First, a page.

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XLargeThumb.00004872-201512000-00000.CVA heart researcher who fabricated patient records for her studies on the blood pressure medication ramipril has earned her fourth retraction, and more are apparently on the way.

For readers who are new to this case: Things first unraveled for Anna Ahimastos when a subanalysis of a JAMA clinical trial revealed “anomalies,” triggering an investigation. After Ahimastos admitted to fabricating patient data, that JAMA paper and two others — including a small trial in Annals of Internal Medicine — were pulled. A spokesperson for her former employer, Baker IDI Heart & Diabetes Institute, told us last week that they have requested more retractions:

Five papers and one letter are in the process of being retracted.

The Annals and this latest paper are included in the five papers, so we expect to see Read the rest of this entry »

Can linguistic patterns identify data cheats?

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JLAPSCunning science fraudsters may not give many tells in their data, but the text of their papers may be a tipoff to bad behavior.

That’s according to a new paper in the Journal of Language and Social Psychology by a pair of linguists at Stanford University who say that the writing style of data cheats is distinct from that of honest authors. Indeed, the text of science papers known to contain fudged data tends to be more opaque, less readable and more crammed with jargon than untainted articles.

The authors, David Markowitz and Jeffrey Hancock, also found that papers with faked data appear to be larded up with references – possibly in an attempt to make the work more cumbersome for readers to wade through, or to tart up the manuscript to make it look more impressive and substantial. As Markowitz told us: Read the rest of this entry »

Written by amarcus41

November 11th, 2015 at 9:30 am

St. Jude investigation finds faked data in brain tumor paper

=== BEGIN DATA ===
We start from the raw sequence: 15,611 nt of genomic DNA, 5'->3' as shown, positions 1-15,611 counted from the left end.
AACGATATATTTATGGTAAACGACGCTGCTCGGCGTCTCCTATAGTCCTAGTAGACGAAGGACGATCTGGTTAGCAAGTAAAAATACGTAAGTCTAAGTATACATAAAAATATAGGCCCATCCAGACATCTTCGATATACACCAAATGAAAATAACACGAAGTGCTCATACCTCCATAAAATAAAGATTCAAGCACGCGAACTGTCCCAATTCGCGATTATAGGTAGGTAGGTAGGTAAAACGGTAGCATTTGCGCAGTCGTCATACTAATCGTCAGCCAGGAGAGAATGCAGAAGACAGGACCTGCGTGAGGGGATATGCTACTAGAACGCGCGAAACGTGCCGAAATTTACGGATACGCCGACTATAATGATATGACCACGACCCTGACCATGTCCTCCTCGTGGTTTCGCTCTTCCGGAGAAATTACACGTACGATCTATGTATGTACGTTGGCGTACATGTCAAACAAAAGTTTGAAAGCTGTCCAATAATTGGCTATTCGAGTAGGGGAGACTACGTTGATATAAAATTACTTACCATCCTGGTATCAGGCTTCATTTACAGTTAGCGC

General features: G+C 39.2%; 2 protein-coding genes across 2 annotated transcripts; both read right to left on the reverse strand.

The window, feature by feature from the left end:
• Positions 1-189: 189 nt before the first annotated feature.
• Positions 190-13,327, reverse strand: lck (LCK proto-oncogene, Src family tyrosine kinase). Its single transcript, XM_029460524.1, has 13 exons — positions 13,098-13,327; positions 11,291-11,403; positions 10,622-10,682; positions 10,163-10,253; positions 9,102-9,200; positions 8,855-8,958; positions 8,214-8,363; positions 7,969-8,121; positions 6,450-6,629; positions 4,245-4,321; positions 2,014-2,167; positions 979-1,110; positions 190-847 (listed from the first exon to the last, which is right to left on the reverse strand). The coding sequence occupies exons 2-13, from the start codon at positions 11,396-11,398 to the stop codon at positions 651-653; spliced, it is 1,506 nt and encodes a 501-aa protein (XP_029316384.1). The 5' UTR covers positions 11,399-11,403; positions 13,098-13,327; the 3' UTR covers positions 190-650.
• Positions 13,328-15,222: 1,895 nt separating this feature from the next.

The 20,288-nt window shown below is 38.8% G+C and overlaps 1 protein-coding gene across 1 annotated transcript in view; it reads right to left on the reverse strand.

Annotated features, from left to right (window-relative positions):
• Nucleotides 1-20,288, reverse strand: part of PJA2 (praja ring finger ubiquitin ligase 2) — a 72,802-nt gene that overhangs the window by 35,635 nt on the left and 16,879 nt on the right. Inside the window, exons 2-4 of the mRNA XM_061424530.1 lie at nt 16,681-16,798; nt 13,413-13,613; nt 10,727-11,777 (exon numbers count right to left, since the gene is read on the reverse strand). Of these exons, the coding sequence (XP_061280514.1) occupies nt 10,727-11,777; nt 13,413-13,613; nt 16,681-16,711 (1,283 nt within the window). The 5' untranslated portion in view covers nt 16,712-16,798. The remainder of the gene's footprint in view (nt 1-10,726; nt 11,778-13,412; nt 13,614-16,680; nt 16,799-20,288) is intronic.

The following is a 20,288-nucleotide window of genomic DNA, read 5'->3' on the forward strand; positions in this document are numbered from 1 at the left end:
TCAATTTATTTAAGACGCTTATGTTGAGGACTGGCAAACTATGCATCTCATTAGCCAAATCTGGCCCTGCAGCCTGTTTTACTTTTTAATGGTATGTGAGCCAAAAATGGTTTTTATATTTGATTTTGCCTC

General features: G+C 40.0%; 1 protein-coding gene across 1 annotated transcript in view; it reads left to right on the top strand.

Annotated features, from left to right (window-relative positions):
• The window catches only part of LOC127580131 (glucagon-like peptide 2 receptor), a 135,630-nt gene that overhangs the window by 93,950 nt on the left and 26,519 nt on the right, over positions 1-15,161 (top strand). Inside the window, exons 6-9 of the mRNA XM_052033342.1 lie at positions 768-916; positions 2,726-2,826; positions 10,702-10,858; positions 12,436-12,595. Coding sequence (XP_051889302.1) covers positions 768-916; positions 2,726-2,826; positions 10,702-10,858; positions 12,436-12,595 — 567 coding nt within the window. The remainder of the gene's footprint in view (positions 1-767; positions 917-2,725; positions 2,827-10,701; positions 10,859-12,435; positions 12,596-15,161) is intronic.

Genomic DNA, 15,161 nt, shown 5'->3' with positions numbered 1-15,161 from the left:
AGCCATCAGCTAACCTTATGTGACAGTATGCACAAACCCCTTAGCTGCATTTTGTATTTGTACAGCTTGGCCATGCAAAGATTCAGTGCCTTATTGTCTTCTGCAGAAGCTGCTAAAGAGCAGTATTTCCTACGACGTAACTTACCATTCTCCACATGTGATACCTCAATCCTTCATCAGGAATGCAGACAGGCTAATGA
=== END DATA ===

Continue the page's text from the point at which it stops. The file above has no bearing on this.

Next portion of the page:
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S00396060An investigation at St. Jude Children’s Hospital into “irregularities” in a figure featured in a neuroblastoma paper has concluded that the image was fabricated. The paper, published in Surgery in 2012, was retracted on Friday.

Here’s the full retraction notice for “Liposome-encapsulated curcumin suppresses neuroblastoma growth through nuclear factor-kappa B inhibition:”

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Heart researcher who faked patient data gets third retraction

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Screen Shot 2015-11-06 at 6.38.09 PMA heart researcher has notched her third retraction, a small 2006 trial in Annals of Internal Medicine which seemed to show that a blood pressure drug could help people with artery disease walk further with less pain.

Earlier this year, Anna Ahimastos, formerly a researcher at Baker IDI Heart and Diabetes Institute in Melbourne, lost a larger clinical trial in JAMA and a subanalysis in Circulation Research after it was discovered she’d fabricated patient records. As principle investigator Bronwyn Kingwell told us in September:

Specifically, records were fabricated for trial participants that did not exist.

Now, following an investigation by the institute, her co-authors are proactively retracting papers, with more to come. The Annals of Internal Medicine paper, “Ramipril Markedly Improves Walking Ability in Patients With Peripheral Arterial Disease,” is being pulled due to an “inability to adequately validate primary data sources.” According to the note, Ahimastos “maintains the integrity of the data and validity of reported results:”